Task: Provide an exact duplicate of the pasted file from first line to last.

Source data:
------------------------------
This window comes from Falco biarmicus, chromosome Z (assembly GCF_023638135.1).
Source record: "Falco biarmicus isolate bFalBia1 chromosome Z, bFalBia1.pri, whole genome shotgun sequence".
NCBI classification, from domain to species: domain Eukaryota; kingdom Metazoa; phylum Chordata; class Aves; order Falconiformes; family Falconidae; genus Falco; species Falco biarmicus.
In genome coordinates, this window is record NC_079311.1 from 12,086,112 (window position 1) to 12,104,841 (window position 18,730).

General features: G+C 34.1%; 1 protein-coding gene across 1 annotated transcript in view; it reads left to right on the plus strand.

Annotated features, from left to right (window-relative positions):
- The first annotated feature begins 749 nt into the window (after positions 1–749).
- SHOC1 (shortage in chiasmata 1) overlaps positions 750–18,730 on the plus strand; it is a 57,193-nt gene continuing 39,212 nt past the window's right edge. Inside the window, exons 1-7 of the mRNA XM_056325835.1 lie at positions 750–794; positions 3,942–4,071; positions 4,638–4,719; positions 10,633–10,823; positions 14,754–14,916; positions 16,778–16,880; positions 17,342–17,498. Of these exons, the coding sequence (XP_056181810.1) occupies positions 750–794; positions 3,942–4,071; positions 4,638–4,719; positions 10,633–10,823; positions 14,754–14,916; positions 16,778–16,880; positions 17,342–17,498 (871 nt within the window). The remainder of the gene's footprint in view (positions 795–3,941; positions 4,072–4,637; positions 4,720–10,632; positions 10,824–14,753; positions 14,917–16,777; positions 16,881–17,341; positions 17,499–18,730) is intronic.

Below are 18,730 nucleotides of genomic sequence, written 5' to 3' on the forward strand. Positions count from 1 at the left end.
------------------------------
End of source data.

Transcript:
This window comes from Falco biarmicus, chromosome Z (assembly GCF_023638135.1).
Source record: "Falco biarmicus isolate bFalBia1 chromosome Z, bFalBia1.pri, whole genome shotgun sequence".
NCBI classification, from domain to species: domain Eukaryota; kingdom Metazoa; phylum Chordata; class Aves; order Falconiformes; family Falconidae; genus Falco; species Falco biarmicus.
In genome coordinates, this window is record NC_079311.1 from 12,086,112 (window position 1) to 12,104,841 (window position 18,730).

General features: G+C 34.1%; 1 protein-coding gene across 1 annotated transcript in view; it reads left to right on the plus strand.

Annotated features, from left to right (window-relative positions):
- The first annotated feature begins 749 nt into the window (after positions 1–749).
- SHOC1 (shortage in chiasmata 1) overlaps positions 750–18,730 on the plus strand; it is a 57,193-nt gene continuing 39,212 nt past the window's right edge. Inside the window, exons 1-7 of the mRNA XM_056325835.1 lie at positions 750–794; positions 3,942–4,071; positions 4,638–4,719; positions 10,633–10,823; positions 14,754–14,916; positions 16,778–16,880; positions 17,342–17,498. Of these exons, the coding sequence (XP_056181810.1) occupies positions 750–794; positions 3,942–4,071; positions 4,638–4,719; positions 10,633–10,823; positions 14,754–14,916; positions 16,778–16,880; positions 17,342–17,498 (871 nt within the window). The remainder of the gene's footprint in view (positions 795–3,941; positions 4,072–4,637; positions 4,720–10,632; positions 10,824–14,753; positions 14,917–16,777; positions 16,881–17,341; positions 17,499–18,730) is intronic.

Below are 18,730 nucleotides of genomic sequence, written 5' to 3' on the forward strand. Positions count from 1 at the left end.